is it safe?

Today’s title comes from the movie Marathon Man with Dustin Hoffman as the lead. I must admit that I haven’t seen it. The concept sounds scary enough, though: someone is expected to know information which they simply don’t possess. Somewhere in the movie the lead character is mistaken for a spy, perhaps and finds himself in a dentist chair where he is asked repeatedly this question.

Believe it or not, we have a very big security problem at the moment and few people are focusing much attention on it. Let me explain…

IPv6

IPV4

For a long time, we’ve all enjoyed the Internet. Packets of information are sent here and there. The underlying mechanism is usually called TCP/IP and that last “IP” part is described as version 4 or simply IPV4. Within all these specifications, there’s the concept of the sending computer’s address and the recipient’s. These “IP addresses” are critical to delivering content. A popular IP address is 8.8.8.8 which is Google’s primary DNS server. There are four numbers in each case, separated by periods.

Zipcodes

A good analogy here is the zipcode system in place at the United States Postal Service, for example. Some five-digit combination of codes like 90210 points to a specific post office. If you were fortunate enough to have a P.O. box there, 90210 plus that box number would allow you to receive your copy of Beverly Hills Magazine or similar.

Often, though, cities grow bigger and the USPS needs to break up zipcodes (re-issuing new ones) or other clever methods to accommodate more and more people. They decided to extend the five-digit system to add four more digits to the end. An example might be 90210-1234.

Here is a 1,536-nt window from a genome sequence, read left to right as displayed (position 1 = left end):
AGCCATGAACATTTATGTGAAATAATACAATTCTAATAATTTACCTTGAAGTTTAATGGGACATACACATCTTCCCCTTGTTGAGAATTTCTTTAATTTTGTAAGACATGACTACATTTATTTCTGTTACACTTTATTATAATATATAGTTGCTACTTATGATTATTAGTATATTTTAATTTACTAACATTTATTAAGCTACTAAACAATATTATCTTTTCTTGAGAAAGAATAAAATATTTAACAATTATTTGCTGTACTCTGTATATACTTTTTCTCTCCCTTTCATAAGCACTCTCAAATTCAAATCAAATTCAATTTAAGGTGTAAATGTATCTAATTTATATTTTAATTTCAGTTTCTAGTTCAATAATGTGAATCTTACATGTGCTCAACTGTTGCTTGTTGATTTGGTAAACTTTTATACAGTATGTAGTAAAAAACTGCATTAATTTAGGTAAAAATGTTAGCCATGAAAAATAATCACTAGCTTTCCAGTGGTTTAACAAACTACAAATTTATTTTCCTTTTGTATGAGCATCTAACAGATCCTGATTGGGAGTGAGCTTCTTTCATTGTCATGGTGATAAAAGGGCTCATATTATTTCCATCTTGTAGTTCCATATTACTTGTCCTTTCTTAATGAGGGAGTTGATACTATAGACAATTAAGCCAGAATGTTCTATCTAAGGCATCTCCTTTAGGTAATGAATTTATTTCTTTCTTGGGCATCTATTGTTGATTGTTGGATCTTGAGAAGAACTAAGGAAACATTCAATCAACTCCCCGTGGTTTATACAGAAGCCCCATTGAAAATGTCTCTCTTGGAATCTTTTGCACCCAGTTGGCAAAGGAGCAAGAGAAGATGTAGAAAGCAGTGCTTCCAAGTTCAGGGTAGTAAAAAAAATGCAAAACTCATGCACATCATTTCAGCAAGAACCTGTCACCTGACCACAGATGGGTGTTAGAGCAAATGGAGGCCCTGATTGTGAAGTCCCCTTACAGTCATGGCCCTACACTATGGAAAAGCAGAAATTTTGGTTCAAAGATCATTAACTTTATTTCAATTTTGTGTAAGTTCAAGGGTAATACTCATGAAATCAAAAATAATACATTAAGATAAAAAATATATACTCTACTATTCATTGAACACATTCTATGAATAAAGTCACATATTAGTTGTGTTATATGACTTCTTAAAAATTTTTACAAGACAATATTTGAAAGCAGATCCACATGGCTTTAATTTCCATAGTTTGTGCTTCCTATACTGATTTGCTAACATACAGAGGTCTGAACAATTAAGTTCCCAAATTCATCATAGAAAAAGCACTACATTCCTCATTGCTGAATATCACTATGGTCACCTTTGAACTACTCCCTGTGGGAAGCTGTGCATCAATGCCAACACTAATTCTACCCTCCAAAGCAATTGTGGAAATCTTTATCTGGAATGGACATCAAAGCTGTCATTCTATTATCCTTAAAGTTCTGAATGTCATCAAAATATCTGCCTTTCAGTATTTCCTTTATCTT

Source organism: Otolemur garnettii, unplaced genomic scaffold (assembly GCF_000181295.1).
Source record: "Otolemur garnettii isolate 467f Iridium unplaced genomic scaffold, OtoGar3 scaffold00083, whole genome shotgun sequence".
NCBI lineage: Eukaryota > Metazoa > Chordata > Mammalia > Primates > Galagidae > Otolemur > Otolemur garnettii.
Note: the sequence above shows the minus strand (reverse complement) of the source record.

IPV6

In a similar fashion, the Internet got more popular and something needed to be done. We ran out of IP addresses a long time ago, to be honest. There’s only so many individual computers which may be addressed using those four numbers from the IPV4 section above.

For decades, they’ve been putting off doing anything serious about this problem because of some reasonably-good workarounds. The best of these is to have everyone inside their own homes, businesses and even colleges use what is essentially, an unusable set of IP addresses. The technical term is a private IP address range. Buy a Netgear router for your home, plug it in and I could reasonably guess that your new home router now has the IP address of 192.168.0.1 just like other consumers. In one way, it’s not really a valid, routable address but things just work because of some trickery involved.

So, making those four-number styles of IP addresses longer in theory might make everything better, right? For two decades now, various people have been pushing hard to add those extra numbers to everyone’s computers, to every router, to all routing software, to all computer operating systems, to all software development kits.

Imagine thousands and thousands of ants silently working hard to build something that most of us cannot see, don’t understand and then one day twenty years later we find out that some huge anthill has taken over. The work happened so slowly that we didn’t take much notice.

IPV6 is here and we didn’t even know it. In fact, few know anything about it at all.

Rest Inertia

Unfortunately, the current system is what everyone understands. If you ask the average computer geek to “issue an IPV6 address” you will be met by a blank stare, shortly followed by hostility in many cases. Nobody wants to deal with these new addresses. Nobody wants to test their computers with these new addresses. Nobody wants to test their software or their websites with these new addresses.

I will go further to suggest that nobody knows how to do any of these things.

Too Long, Didn’t Read

Here’s an excerpt from the Wikipedia page on IPV6. Part of the problem is that these technical descriptions are written by people who don’t understand that end-users ultimately must understand what’s being talked about.

The 128 bits of an IPv6 address are represented in 8 groups of 16 bits each. Each group is written as four hexadecimal digits (sometimes called hextets) and the groups are separated by colons (:). An example of this representation is 2001:0db8:0000:0000:0000:ff00:0042:8329.